Extinction Rebellion: Arrests at Sydney and Amsterdam protests

Media captionDozens of people have been arrested around the world

Hundreds of Extinction Rebellion activists have been arrested as protests take place across the globe.

Thirty people were charged with committing offences in Sydney after hundreds blocked a road, while more than 100 were arrested in Amsterdam.

Demonstrations have taken place in countries including Germany, Spain, Austria, France and New Zealand.

Protests by climate change activists are expected in some 60 cities over the next two weeks.

The group is also causing disruption in London, where more than 130 people were arrested on Monday.

  • Who are Extinction Rebellion and what do they want?
  • Twelve years to save the planet? Make that 18 months

Extinction Rebellion wants governments to take immediate and drastic action to address climate change.

“We have tried petitions, lobbying and marches, and now time is running out,” Australian activist Jane Morton told the AFP news agency.

“We have no choice but to rebel until our government declares a climate and ecological emergency and takes the action that is required to save us.”

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Fifty people were arrested in Amsterdam

Australia’s government has been criticised for its lack of action in tackling climate change but it insists that it is doing its part to reduce global carbon emissions.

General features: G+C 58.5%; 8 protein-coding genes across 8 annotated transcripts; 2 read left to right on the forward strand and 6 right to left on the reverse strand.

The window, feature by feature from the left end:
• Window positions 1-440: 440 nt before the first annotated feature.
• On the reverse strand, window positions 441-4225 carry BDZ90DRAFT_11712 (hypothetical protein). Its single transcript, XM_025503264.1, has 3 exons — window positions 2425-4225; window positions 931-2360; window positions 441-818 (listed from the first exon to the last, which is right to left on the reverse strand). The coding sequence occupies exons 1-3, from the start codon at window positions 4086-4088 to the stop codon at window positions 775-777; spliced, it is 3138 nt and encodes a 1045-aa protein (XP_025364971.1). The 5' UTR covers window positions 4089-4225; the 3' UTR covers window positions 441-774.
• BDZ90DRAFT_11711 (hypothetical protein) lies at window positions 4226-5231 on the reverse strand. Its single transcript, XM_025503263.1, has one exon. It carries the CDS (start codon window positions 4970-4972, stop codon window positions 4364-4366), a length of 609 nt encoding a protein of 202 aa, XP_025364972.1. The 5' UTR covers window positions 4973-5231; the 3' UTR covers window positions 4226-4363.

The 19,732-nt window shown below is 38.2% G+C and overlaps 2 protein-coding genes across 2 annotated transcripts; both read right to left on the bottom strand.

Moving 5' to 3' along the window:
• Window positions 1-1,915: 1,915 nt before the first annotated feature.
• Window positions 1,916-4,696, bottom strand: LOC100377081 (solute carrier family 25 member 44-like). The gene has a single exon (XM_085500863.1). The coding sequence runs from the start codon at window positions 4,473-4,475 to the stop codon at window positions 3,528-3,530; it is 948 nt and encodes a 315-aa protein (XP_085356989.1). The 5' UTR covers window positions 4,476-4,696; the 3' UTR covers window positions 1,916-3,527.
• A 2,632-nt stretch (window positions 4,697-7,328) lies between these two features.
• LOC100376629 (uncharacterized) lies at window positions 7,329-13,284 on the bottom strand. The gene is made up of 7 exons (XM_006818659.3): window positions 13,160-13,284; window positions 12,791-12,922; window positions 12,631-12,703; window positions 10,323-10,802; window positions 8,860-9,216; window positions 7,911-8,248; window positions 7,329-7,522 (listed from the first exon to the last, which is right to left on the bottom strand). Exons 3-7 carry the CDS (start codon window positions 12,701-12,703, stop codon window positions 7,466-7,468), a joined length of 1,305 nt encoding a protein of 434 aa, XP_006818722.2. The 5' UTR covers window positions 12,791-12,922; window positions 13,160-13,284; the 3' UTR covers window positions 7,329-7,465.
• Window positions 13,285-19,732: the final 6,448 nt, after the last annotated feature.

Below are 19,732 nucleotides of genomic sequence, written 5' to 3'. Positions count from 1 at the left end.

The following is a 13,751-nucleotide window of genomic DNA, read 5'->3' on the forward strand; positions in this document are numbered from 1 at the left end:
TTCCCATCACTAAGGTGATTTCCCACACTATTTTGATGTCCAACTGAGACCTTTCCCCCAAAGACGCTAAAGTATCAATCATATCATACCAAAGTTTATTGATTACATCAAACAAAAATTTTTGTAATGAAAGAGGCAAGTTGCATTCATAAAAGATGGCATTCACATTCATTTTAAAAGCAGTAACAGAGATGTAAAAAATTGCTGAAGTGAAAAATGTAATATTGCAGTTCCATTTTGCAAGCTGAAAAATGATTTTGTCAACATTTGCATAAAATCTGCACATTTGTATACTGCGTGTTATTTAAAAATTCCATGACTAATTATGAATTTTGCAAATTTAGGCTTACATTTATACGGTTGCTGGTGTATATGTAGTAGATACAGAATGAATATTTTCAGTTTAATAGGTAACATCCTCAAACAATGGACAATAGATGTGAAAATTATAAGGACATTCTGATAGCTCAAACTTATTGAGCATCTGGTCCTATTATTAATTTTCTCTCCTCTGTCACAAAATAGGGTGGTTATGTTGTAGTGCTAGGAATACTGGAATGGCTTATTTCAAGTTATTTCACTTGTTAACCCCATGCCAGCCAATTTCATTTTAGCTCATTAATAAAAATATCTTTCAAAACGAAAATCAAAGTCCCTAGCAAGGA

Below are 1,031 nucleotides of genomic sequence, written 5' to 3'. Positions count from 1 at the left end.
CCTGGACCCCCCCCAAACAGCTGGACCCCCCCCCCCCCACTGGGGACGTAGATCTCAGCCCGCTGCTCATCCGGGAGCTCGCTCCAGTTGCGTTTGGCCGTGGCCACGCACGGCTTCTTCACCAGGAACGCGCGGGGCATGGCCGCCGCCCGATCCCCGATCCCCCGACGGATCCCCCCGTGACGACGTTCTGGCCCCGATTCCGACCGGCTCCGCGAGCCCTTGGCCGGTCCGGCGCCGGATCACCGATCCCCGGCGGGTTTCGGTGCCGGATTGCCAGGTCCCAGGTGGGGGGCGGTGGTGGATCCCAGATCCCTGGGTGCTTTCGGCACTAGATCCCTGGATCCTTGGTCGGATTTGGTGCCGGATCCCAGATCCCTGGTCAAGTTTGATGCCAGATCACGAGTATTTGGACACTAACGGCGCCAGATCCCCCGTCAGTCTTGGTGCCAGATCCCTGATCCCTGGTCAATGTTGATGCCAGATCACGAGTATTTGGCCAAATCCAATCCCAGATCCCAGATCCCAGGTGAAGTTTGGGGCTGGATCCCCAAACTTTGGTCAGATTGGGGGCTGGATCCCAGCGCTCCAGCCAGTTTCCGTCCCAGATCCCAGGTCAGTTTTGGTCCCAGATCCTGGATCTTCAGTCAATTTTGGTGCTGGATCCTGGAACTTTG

The country’s Home Affairs Minister Peter Dutton said last week that names and photos of Extinction Rebellion protesters should be widely distributed to “shame” them.

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An activist in Berlin wears a cloak saying “Janina, 21, would like to have children”

What’s been happening and where?

  • In Sydney, protesters staged a sit-in on a main road. Hundreds were pulled away from the scene and 30 of them were charged. Australians have also been protesting in Melbourne and Brisbane
  • There were a handful of arrests in New Zealand, where activists surrounded the government building in Wellington that houses the ministry granting oil and gas drilling permits
  • More than 100 were arrested in Amsterdam after they erected a tent camp on the main road outside the Rijksmuseum, the Dutch national museum
  • Activists blocked traffic in Berlin, where authorities have said they will refrain from making arrests for the time being
  • In Paris, 1,000 activists backed by the yellow-vest anti-government movement have reportedly occupied a shopping centre

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There was a heavy police presence in London, with widespread protests expected

More than 130 activists have already been detained in London, with organisers vowing to shut down key sites in the city including the Houses of Parliament and Trafalgar Square.

Similar protests in the UK earlier this year brought major disruption to London and resulted in more than 1,100 arrests.

Protests are expected to spread across dozens of cities, including Delhi and New York, in the days and weeks ahead as activists call for urgent environmental action.

What is Extinction Rebellion?

Extinction Rebellion (XR for short) wants governments to declare a “climate and ecological emergency” and take immediate action to address climate change.

It describes itself as an international “non-violent civil disobedience activist movement”.

Extinction Rebellion was launched in the UK in 2018 and says it now has groups willing to take action in dozens of countries.

The group uses an hourglass inside a circle as its logo to represent time running out for many species.

What are its aims?

In the UK, Extinction Rebellion has three main demands:

  • The government must declare a climate “emergency”
  • The UK must legally commit to reducing carbon emissions to net zero by 2025
  • A citizens’ assembly must be formed to “oversee the changes”